Oh, the Things She Left Behind

My oldest sister Barb passed away in late July. She owned a number of properties in the Harrisburg and Marysville areas. The main house she lived in for most of the years I knew her was on the Marysville side of the river. The last Saturday in September, our family gathered there and sorted through the things she left behind.

I brought home a whole carload of stuff that day. Everything from books to household implements to CDs and videos and clothing. My little sister, in charge of settling the estate, has been the driving force in all that has been accomplished; she had also packed up a small container of photos and papers and clippings and other mementos that I picked up at my mom and dad's house that day.

Last weekend, I went through about half the stuff, including the books, and I found that a cool walking stick had hitched a ride along home with us. On this day, I sorted through the remaining boxes and the papers and photos.

One of the things that came into my possession was a copy of a poem Barb wrote about our family many years ago. I always adored this poem and I thought my big sister was the most talented person I'd ever met, to be able to write such a thing. It makes me laugh every time I read it. (Though my husband did raise an eyebrow at the comment about my "boyfriends who flock around in dozens.").  ;-) A transcript is provided below.

I have mentioned the beach trips that my sister and I used to take. Atlantic City was our favorite, but we visited other beaches too. I found a poem my sister wrote about visiting the ocean in the morning, and it ended with these words:

"I recall that day
On the beach
And it saves me."

And I thought about that, and I realized that those beach trips saved me too. They have saved me a million times over and will probably save me a million times more.

I also got back some of my photo books and other gifts that I gave my sister, and cards and letters I sent her. They say that life is a boomerang, and that you get back what you throw into the Universe. You will reap what you sow, they say.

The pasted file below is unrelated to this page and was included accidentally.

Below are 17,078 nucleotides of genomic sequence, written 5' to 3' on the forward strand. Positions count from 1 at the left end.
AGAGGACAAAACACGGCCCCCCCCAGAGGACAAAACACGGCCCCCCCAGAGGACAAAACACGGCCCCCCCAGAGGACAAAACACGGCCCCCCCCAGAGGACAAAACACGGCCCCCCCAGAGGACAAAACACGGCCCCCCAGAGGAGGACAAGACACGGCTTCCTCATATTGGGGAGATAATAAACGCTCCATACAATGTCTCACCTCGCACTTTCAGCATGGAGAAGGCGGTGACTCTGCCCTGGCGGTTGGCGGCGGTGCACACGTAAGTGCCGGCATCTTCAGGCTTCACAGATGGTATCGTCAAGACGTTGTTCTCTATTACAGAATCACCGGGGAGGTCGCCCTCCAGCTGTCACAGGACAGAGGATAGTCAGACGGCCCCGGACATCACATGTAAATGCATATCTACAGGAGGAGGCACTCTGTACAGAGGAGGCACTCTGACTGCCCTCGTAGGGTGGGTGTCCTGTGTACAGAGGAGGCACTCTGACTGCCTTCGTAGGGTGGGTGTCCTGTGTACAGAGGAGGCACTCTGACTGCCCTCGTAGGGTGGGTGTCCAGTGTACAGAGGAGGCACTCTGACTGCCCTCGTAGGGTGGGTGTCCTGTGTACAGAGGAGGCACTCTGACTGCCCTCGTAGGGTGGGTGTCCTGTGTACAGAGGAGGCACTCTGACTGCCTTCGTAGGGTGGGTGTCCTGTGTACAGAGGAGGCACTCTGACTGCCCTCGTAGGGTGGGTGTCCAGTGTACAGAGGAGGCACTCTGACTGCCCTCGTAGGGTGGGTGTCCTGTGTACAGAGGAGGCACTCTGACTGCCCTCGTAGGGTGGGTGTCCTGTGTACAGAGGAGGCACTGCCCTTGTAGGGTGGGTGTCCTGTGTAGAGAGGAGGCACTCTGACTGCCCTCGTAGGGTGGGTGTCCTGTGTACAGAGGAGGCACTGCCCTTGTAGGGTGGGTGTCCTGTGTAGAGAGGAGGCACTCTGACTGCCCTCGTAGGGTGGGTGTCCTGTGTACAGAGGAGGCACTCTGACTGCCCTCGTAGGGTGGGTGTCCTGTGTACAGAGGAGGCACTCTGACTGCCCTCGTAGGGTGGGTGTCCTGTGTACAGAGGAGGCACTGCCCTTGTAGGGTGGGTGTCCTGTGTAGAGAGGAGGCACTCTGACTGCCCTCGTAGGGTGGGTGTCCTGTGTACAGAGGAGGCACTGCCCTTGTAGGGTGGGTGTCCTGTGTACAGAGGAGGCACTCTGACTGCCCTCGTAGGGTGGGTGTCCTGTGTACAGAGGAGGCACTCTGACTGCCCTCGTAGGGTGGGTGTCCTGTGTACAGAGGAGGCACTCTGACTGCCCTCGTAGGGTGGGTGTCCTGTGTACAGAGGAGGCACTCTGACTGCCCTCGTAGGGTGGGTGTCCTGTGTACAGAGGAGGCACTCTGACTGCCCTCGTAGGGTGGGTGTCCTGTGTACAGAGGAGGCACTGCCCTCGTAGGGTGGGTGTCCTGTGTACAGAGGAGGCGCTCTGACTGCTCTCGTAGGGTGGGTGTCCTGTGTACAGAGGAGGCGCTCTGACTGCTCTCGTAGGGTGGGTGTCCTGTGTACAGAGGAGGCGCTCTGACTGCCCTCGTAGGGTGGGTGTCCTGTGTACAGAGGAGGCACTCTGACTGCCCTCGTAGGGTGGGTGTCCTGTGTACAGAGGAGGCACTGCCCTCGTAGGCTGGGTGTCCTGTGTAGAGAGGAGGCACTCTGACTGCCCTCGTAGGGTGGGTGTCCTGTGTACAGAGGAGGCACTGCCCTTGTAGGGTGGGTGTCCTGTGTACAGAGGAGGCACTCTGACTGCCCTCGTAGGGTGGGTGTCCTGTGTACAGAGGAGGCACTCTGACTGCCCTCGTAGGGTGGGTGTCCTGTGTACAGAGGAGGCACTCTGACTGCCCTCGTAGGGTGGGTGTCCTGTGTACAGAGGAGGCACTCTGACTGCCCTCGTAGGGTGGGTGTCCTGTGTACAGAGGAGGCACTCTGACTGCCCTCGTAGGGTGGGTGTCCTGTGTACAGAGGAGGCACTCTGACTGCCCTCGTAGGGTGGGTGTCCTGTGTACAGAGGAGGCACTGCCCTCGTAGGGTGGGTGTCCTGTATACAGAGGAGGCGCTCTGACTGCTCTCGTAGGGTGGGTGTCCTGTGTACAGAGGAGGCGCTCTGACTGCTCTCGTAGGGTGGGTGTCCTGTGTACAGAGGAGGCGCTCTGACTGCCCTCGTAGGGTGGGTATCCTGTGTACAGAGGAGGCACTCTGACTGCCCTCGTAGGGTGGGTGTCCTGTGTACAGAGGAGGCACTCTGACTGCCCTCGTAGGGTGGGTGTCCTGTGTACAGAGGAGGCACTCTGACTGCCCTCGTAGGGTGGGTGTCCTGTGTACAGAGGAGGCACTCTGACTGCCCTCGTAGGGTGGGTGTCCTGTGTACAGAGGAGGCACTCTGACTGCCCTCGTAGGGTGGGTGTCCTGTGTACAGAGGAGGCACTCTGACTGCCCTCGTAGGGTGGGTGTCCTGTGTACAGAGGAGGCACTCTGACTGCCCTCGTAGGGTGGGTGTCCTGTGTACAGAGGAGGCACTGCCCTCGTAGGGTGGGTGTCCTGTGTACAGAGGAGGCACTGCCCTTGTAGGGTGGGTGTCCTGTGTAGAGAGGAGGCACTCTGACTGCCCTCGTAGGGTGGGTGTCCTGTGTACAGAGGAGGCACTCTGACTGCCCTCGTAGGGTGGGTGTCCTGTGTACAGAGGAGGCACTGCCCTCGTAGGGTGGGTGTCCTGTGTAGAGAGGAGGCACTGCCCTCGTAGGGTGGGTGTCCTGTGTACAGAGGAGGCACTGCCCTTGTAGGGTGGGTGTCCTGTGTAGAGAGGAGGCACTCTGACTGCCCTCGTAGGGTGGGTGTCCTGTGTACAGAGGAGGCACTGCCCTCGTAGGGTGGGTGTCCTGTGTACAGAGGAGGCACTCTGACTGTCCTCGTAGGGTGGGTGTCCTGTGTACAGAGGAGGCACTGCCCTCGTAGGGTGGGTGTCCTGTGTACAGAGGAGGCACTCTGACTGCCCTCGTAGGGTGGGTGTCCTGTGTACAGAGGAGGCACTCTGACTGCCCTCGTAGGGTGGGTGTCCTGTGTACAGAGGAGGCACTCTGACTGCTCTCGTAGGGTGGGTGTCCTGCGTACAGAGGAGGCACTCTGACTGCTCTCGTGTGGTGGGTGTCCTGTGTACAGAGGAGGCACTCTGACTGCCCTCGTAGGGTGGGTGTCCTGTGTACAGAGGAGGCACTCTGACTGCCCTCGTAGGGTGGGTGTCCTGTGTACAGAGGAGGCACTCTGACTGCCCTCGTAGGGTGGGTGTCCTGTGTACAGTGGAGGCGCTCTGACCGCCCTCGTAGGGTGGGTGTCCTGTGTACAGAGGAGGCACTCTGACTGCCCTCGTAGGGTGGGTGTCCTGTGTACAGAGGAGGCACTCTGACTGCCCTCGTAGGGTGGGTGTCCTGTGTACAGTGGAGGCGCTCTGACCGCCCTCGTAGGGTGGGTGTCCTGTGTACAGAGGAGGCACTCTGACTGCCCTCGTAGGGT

And that is especially true when someone dies. I'm getting it all back. All of the things I gave her. All of the loving words I wrote her. All of the things she saved about me. Everything. For in addition to all of the material things we're sorting through, this legacy of love is what my sister left behind..

The soundtrack song . . . I know I've used this one before but it's a favorite and I want it for this posting. Here's Warren Zevon, with Keep Me In Your Heart.


Dad and Mum got married
And moved out to the sticks,
To live in the hills and raise their kids--
At last count there were six.

Barbie is the oldest,
She'll not see teens again;
Nita just turned eight;
And Robin's almost ten.

Marilyn got married
And swelled the family more;
Pat's 17 and graduating;
Julie just turned four.

You'll find Pat with the animals,
She wants to be a vet;
Robin wants to play pro football
And he may make it yet.

Nita is a talker,
But Julie's even worse;
Marilyn is a mother;
And Barbie writes the verse.

Julie is the curlyhead;
They all have eyes of blue
Which they came by honestly
For their parents have them too.

Patty has her beagle;
Robin has his cousins;
Nita has her boyfriends
Who flock around in dozens.

Julie has her toybox;
Marilyn has her men
And her trailer and her in-laws;
And Barbie has her pen.

And so they're growing bigger
In height and weight and mind,
And the hills will be much quieter
When we've left them behind.

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